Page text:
After the discovery period ended, BP Biofuels filed a motion for summary judgment, and UF filed a motion for partial summary judgment. The motion was denied.
In his motion denying summary judgment, U.S. District Judge Robert L. Hinkle said UF wasn't entitled to a payment on $45 million of the $90 million cash consideration BP paid Verenium because it was a permitted deduction.
The remaining issue was how much, if any, of the other $45 million was compensation "for the transfer of any right or privilege licensed under" the license agreement.
UF could be entitled to any compensation Verenium received from Galaxy under the sublicensing agreement, he said.
"Ice cream vendors like to say sprinkles are free. Economists generally disagree; they say the sprinkles come at no extra charge," Hinkle said. Seen that way, he said, the sprinkles are included in the cost along with the ice cream and the cone.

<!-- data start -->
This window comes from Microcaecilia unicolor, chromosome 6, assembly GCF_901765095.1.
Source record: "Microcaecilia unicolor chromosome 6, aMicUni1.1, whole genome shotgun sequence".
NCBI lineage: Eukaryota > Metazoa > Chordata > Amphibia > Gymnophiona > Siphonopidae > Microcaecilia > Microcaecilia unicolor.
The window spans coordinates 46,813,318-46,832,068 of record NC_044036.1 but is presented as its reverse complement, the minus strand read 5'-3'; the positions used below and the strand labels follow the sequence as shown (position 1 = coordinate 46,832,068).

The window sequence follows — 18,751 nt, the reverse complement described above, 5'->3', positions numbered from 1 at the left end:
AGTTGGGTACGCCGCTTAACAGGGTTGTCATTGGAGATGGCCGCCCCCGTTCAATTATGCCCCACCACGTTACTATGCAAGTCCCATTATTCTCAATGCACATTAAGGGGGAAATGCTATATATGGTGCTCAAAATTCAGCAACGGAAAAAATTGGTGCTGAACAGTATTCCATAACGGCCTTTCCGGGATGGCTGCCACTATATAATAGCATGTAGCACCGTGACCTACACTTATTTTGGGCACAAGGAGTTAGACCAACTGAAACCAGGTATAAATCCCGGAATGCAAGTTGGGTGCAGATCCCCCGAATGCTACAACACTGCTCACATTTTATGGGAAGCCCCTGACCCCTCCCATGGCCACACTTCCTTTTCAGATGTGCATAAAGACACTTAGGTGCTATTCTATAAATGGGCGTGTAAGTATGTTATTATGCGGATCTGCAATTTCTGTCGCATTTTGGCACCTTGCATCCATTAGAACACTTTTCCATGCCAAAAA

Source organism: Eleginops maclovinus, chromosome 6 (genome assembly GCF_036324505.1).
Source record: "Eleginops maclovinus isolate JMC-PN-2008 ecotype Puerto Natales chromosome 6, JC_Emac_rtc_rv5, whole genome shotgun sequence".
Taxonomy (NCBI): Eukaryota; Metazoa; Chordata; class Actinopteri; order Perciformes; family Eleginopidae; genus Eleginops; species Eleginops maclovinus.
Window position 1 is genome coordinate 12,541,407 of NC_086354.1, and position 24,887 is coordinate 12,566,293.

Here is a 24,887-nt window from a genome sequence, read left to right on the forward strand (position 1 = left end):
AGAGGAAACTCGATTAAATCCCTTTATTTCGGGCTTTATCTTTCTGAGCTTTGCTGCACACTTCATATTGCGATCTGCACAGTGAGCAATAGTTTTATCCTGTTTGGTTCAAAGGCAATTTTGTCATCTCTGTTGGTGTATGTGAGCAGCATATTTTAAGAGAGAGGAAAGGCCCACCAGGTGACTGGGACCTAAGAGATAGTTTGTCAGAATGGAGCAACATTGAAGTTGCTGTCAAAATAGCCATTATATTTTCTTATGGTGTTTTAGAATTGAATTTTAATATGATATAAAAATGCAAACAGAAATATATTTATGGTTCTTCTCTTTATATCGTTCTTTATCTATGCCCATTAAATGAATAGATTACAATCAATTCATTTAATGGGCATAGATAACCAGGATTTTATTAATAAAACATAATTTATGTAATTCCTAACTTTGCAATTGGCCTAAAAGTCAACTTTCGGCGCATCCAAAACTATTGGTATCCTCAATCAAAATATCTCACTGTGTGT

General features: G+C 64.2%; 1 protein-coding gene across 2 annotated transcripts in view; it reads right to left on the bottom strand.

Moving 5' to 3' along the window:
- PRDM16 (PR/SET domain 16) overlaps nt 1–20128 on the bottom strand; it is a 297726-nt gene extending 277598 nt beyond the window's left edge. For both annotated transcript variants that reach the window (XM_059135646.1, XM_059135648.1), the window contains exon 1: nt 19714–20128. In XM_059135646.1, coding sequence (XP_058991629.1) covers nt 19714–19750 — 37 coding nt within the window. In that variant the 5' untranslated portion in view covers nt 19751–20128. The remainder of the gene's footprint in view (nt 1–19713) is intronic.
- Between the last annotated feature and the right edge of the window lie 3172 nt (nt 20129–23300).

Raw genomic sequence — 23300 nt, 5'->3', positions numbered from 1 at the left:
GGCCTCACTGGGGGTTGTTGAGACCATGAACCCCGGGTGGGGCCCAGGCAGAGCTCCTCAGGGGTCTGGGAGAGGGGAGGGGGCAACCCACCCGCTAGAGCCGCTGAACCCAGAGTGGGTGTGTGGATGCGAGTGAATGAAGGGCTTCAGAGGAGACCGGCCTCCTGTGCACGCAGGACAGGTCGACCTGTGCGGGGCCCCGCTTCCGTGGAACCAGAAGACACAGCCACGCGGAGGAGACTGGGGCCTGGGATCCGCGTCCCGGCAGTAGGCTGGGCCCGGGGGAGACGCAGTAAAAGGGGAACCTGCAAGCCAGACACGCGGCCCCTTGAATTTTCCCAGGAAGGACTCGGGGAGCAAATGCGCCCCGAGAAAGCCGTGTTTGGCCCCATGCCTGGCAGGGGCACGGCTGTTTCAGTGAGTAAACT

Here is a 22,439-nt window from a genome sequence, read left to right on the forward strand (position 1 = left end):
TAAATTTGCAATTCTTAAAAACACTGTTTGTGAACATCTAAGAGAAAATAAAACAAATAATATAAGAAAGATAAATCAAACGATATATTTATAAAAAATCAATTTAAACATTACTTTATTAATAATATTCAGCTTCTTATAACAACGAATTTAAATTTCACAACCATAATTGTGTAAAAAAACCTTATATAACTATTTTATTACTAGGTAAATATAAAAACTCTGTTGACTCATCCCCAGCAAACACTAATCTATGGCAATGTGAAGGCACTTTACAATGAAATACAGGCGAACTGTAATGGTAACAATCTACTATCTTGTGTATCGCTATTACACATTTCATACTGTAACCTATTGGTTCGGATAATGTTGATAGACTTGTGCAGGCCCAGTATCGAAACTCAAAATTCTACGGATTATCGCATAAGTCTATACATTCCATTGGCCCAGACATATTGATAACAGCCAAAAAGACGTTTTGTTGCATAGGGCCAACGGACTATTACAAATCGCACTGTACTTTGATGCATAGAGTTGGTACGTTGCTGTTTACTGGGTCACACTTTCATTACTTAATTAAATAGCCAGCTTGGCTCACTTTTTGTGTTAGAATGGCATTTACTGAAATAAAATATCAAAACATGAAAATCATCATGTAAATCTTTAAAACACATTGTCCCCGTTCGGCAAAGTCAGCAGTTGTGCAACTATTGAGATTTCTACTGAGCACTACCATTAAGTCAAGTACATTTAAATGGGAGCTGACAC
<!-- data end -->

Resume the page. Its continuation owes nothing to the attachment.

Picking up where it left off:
"Here Verenium issued a sublicense to Galaxy, and Verenium gave up part of its unilateral right to sublicense others," he said. "Perhaps Verenium did this for free. But it seems more likely that this was part of what the $45 million paid for. If so, UF is entitled to its share."
That doesn't mean UF is entitled to a partial summary judgment on liability, he said. A jury could find that part of the $45 million was "for the transfer of any right or privilege licensed under" the agreement, he said. But nothing required a jury to make such a finding.
"A reasonable jury could conclude that the sprinkles are indeed free, despite what most economists say," Hinkle said.
A few weeks later, Judge Hinkle received phone calls from lawyers for both parties saying that they had agreed to settle.